NAMIBIA – Namibia has forecasted potato production in the country for the next five months by local farmers will be 8,121 tonnes against expected demand of 19,144 tonnes, creating a shortfall.

With the deficit, the Namibia Agronomic Board (NAB) has stated that the country will have to spend N$160.2m (US$10.7m) on potato imports which are normally sourced from South Africa.

According to reports by the Namibian, the expected deficit was not only recorded this year as last year’s harvest was only able to meet 21% of domestic potato needs, while the remaining 79% had to be imported.

Potatoes are the most consumed product in the country, with an average demand of 3 800 tonnes every month.

Emilie Abraham, horticulture market manager, said the country is battling high input costs for procuring potatoes especially among small-scale producers.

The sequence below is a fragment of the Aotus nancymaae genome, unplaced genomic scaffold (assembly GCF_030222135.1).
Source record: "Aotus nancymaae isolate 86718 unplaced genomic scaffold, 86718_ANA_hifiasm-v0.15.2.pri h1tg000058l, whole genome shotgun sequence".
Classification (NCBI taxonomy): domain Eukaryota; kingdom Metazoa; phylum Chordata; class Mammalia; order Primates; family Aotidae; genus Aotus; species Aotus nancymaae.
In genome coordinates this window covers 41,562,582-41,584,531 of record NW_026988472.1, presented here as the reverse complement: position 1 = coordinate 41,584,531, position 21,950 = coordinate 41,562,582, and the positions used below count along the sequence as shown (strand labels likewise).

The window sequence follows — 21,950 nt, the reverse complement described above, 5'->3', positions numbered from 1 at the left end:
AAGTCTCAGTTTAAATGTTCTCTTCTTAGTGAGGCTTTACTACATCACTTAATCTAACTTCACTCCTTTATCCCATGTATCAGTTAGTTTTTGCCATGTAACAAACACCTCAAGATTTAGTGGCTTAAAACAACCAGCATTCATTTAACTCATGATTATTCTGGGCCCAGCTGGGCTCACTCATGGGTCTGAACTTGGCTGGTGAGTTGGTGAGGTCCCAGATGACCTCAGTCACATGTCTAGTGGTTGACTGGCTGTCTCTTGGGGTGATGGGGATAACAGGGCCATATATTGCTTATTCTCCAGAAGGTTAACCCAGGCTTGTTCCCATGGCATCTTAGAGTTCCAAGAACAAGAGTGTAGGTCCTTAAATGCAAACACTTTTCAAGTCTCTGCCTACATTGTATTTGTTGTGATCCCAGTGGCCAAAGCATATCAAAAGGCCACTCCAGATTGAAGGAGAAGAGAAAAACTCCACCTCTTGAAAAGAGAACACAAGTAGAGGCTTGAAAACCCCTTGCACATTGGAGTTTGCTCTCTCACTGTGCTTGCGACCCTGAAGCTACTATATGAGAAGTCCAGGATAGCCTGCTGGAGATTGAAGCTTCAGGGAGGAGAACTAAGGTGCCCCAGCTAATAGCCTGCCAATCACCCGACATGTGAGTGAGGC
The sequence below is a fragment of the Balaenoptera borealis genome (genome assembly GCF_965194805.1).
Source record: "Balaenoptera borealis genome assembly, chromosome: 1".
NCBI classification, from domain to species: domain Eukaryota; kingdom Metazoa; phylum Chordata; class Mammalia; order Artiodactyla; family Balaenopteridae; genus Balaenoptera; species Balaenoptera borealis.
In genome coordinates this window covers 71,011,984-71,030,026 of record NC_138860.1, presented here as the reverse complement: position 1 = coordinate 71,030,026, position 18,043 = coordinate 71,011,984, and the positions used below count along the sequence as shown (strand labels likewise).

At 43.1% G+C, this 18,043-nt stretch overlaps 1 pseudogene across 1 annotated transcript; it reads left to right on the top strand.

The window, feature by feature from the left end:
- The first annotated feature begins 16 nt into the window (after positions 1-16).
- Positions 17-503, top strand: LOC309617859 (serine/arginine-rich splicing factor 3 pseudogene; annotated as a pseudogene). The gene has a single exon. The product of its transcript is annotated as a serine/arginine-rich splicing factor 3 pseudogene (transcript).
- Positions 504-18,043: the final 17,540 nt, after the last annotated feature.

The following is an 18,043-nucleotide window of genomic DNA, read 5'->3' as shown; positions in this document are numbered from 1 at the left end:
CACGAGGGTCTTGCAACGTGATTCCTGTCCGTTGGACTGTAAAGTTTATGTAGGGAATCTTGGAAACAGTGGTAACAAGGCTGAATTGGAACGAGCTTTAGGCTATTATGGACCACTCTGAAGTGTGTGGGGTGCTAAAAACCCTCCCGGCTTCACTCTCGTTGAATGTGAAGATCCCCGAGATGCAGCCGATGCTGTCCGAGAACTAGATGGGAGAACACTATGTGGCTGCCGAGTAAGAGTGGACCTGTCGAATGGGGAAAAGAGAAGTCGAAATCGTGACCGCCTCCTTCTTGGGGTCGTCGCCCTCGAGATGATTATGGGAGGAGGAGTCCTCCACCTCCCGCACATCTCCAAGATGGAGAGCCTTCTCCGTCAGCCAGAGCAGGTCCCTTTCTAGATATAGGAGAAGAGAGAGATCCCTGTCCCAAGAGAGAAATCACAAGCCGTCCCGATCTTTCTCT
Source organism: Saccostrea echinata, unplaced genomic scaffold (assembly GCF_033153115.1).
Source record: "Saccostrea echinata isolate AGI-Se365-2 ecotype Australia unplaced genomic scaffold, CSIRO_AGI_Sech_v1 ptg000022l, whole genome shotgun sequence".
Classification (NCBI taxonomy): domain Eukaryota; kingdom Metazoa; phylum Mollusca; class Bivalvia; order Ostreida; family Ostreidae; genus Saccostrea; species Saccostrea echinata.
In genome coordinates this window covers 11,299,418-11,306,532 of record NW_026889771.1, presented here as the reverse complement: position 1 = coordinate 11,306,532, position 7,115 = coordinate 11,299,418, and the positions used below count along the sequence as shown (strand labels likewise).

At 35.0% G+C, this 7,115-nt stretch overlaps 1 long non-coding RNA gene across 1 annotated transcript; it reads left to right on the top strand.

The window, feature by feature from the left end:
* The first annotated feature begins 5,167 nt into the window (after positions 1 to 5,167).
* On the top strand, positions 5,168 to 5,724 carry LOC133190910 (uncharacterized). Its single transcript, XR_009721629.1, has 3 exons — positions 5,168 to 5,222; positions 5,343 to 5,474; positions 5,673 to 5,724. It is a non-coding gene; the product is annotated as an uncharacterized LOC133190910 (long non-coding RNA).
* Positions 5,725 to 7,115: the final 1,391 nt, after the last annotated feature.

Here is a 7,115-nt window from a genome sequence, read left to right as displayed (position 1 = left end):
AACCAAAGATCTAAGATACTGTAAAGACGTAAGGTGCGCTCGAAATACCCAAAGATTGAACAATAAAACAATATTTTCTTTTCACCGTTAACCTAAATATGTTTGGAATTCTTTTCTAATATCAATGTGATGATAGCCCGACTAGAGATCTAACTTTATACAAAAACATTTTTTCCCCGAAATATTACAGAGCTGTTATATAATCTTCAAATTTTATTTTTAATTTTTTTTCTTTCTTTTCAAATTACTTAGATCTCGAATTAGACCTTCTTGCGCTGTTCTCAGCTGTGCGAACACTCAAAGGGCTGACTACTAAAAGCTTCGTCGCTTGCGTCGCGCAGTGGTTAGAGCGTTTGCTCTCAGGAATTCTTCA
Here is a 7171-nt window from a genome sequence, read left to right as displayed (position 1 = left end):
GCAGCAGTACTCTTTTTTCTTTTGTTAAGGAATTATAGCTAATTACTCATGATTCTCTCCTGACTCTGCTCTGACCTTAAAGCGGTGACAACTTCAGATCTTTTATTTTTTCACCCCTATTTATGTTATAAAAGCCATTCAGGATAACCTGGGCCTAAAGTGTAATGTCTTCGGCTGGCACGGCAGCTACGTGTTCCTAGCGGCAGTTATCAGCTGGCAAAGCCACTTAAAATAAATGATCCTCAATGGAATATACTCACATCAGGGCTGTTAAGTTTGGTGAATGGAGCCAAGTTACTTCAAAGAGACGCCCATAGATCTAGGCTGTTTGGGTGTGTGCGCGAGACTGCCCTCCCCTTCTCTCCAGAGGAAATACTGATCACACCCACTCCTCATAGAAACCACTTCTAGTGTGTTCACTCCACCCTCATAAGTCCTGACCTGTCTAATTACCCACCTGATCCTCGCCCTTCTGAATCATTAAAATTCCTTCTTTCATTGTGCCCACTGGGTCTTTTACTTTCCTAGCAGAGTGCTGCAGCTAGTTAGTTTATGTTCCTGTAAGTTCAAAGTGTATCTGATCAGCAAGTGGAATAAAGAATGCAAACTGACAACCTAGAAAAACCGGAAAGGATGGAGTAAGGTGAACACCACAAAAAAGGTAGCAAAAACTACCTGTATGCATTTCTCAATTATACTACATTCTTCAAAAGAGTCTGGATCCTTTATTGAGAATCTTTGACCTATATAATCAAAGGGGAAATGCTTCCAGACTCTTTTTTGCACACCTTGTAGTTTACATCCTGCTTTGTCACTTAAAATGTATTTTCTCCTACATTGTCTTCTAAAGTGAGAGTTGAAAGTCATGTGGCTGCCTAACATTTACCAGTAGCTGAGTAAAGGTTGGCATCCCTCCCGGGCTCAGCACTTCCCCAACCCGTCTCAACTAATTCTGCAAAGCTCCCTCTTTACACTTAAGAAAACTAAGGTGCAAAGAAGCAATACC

“Low potato production could be attributed to factors such as the difficulty acquiring potato seeds faced by small-scale farmers,” Abraham said.

NAB is now seeking investment in potato tuber-producing factories to reduce input costs and stimulate local production.

Abraham said the board is in the process of engaging regional and international investors to help set up a local seed-producing factory.

“This effort would not only assist local producers to access potato tubers easily, but also boost potato production in the country and eventually meet local demand,” she said.

In addition, the board is ensuring farmers have market security for their produce by closing borders when there is sufficient supply.

The government of Namibia through NAB recently introduced new regulations aimed to curb importation of fruits and vegetables that can be easily produced in the country.

The new measures in line with the Market Share Promotion (MSP) scheme to take effect from 1 August 2020 include import levies, trade levies, registration of importers and acquisition of import permits.

Namibia also temporarily discontinued white maize imports from June 1 and Pear millet from July 1, until the local harvest has been taken up and partially milled.

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